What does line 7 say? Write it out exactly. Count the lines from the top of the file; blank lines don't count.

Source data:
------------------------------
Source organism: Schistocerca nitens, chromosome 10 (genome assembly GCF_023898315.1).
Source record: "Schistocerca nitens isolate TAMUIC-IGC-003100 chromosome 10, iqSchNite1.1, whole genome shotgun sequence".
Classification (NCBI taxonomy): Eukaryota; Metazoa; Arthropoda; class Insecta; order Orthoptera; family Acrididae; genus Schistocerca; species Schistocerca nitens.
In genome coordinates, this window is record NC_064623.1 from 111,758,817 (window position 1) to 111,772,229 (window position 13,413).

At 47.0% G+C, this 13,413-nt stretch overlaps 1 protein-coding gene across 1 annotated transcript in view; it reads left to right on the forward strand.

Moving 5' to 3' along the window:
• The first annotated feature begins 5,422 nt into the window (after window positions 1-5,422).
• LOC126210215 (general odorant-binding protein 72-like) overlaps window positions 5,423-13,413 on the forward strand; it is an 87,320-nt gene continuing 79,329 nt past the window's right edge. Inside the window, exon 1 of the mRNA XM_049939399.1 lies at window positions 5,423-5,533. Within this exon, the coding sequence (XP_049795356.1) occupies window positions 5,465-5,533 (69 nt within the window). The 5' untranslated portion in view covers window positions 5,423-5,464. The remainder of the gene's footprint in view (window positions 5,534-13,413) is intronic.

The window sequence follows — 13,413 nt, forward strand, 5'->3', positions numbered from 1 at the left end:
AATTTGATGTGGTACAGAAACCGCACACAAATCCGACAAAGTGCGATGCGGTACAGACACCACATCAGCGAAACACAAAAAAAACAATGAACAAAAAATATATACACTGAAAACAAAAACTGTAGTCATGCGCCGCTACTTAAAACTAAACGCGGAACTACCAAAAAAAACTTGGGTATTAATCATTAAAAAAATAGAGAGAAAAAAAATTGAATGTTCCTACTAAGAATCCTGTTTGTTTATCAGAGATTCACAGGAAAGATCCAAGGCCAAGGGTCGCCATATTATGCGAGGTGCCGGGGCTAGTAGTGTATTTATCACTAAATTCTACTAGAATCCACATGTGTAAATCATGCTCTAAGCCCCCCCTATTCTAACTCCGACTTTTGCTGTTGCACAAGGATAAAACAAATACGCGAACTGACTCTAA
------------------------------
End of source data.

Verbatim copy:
• The first annotated feature begins 5,422 nt into the window (after window positions 1-5,422).